Let’s be frank: Not every MMO zone can be a masterpiece of art, design, quest flow, and navigability. I mean, they totally should be, but that’s not how it shakes out in actual games. Sometimes regions get rushed, or the developers get a little too crazy with level design, or someone with a doomsday device in the office threatens to set it off unless an area made up of nothing but jumping puzzles is included.
The end result? “Those” zones we love to hate. We all have them. They’re the ones we seem to relish whining and complaining about to anyone who will listen, often instigating an echo chamber of like-minded grudges. We’ve been there, done that, and felt that our psyche took a hit as a result.
Today I want to look back at 10 MMOs I’ve played over the years to pick out a zone from each that, honestly, I really, really disliked. Perhaps the fact that I still remember them so vividly means that they were more important memories than the well-done zones that escape me at the moment, but I’m not going to think on that too much. Let the gripe session begin!
I have a love-hate relationship with VR. I’ve bought an Oculus Rift and the Touch, but don’t play it much these days. Part of it’s because my college stuff and Japanese stuff are crammed into a small space with my PC, so I can’t take advantage of certain features, but it’s also because the games aren’t very complete. VR can give you some really cool moments, but most of the time, the games are what you’d get on your PC or console, just in your face, and maybe with a few sides of motion sickness and virtual molestation.
Preta: Vendetta Rising is not revolutionary. It’s not even exclusively a VR title, being cross-platform from mobile to PC. The early animations and voice acting don’t emotionally resonate yet; most of what I saw would have been bland if it wasn’t for the fact that this was specifically a VR demo. That being said, developer Illion and game developer JJ Baek are incredibly sensitive to VR’s largest issues, from women in VR spaces to developing content based on consumer realities rather than developer dreams.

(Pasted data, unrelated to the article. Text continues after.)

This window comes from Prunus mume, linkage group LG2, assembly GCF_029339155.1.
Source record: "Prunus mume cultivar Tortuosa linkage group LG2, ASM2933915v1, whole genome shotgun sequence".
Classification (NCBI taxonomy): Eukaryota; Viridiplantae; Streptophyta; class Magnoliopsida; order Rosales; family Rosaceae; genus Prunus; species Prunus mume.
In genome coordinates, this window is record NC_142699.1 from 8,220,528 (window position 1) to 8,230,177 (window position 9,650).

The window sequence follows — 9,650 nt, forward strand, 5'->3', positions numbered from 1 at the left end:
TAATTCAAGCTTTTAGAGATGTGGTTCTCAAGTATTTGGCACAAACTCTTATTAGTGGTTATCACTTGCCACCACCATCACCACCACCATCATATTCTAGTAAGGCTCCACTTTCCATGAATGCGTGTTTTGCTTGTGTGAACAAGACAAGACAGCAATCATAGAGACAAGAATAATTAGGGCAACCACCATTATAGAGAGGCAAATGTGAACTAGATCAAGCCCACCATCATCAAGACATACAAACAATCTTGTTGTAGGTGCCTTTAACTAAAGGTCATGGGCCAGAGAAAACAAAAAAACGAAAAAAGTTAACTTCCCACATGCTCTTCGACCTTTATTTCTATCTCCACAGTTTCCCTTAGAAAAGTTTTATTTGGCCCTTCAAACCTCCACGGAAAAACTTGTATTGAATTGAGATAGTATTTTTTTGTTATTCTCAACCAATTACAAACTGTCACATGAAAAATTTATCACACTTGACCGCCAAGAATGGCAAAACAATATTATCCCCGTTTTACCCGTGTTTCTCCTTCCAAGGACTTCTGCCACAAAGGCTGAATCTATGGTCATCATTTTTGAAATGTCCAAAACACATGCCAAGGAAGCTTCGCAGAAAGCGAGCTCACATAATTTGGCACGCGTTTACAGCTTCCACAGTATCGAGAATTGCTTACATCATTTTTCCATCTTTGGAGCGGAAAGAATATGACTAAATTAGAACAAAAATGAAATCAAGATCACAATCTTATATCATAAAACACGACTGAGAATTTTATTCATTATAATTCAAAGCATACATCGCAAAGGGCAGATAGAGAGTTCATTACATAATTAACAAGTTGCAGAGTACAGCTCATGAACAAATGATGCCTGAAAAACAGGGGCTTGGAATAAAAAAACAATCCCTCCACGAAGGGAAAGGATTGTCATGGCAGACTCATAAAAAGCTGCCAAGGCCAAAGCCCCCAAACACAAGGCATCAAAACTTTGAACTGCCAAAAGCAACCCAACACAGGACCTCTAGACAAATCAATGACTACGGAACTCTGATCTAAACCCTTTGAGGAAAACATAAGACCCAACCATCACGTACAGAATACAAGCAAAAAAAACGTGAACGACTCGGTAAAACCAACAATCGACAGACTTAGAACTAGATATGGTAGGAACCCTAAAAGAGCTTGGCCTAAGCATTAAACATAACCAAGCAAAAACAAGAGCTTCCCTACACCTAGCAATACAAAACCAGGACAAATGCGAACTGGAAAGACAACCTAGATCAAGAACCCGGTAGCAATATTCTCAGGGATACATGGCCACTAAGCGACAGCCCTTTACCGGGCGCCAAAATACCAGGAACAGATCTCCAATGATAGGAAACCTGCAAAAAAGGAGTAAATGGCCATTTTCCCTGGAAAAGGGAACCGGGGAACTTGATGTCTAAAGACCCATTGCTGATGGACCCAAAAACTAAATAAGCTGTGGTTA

Massively OP Patron Jackybah has a question for this week’s Massively Overthinking that’s probably going to kick up some dust. He wonders whether MMO developers recognize and “serve” a particular subgroup of their players enough — specifically, the group of players that do not want to actively participate in social grouping (for dungeons) or social banter (in guild chat) but still want to contribute to and participate in an online world.
“In quite a number of games I feel that the game forces a player to group up to be able to see content and/or get higher-level gear,” he writes to us.
There’s a lot of layers to unpack here — non-social gamers in social spaces, the current state of MMO group content, and even the fundamentals of MMORPGs. Is our Patron right, and if so, is it a problem studios should be addressing? Let’s get to it.
After some ups and downs this afternoon — everybody loves the “try again later” message, right? — Valve’s summer Steam sale is finally underway and stable. Here’s what we’re looking at in our corner of the gaming world.
Been saving up your nickels and dimes for trips to the malt shop and the penny candy counter? (Also, do you have some sort of nostalgic time machine or something?) Trion Worlds
has another suggestion for your summer allowance: RIFT
, baby. RIFT
Right now, the studio is handing out double loyalty points for any purchases made in the RIFT cash shop. Loyalty points eventually unlock different rewards, from mounts to pets to titles. The studio notes that these double points will not be handed out for any non-credit bundles, REX, or Patron subscriptions. The promotion will run through next Wednesday, June 21st.
. Thanks Clowd!
First announced back in February, CCP’s multiplayer VR sports sim Sparc is getting the E3 treatment this week, being available for play (and spectating) at the show. Expect it for PSVR later this summer, though it’ll eventually filter to the Oculus Rift and HTC Vive too.
“Sparc is a skill-based, fast-paced, and physical sport only possible in virtual reality,” says the Icelandic studio known best for MMO EVE Online. “In Sparc, players utilize their two PlayStation Move motion controllers to aim and throw projectiles at each other inside a sleek virtual arena, while defending themselves by dodging, blocking, or deflecting incoming attacks from a live opponent. Players can compete against their friends or find challengers via online matchmaking.”
Our own Brendan Drain got a hands-on with the game at this past spring’s EVE Fanfest, arguing that “CCP has hit the nail on the head with the feel of Sparc.”
“Sparc legitimately has the potential to become the Wii Sports of VR, a collection of competitive activities transmitted via the internet and experienced in VR but played in real space with real athletic competition,” he wrote in April. “I’ve often complained that VR has no killer app, no must-have game that absolutely needs VR to work, but I think Sparc might be it.”
It’s hard to decide whether double XP weekends in MMOs are a blessing or a cruel prank. On one hand, hey, faster advancement and a good reason to log in and enjoy a favorite game. On the other hand, you know it’s all going to come to an end right as you are getting used to the faster rate of progression. All good things must end, of course.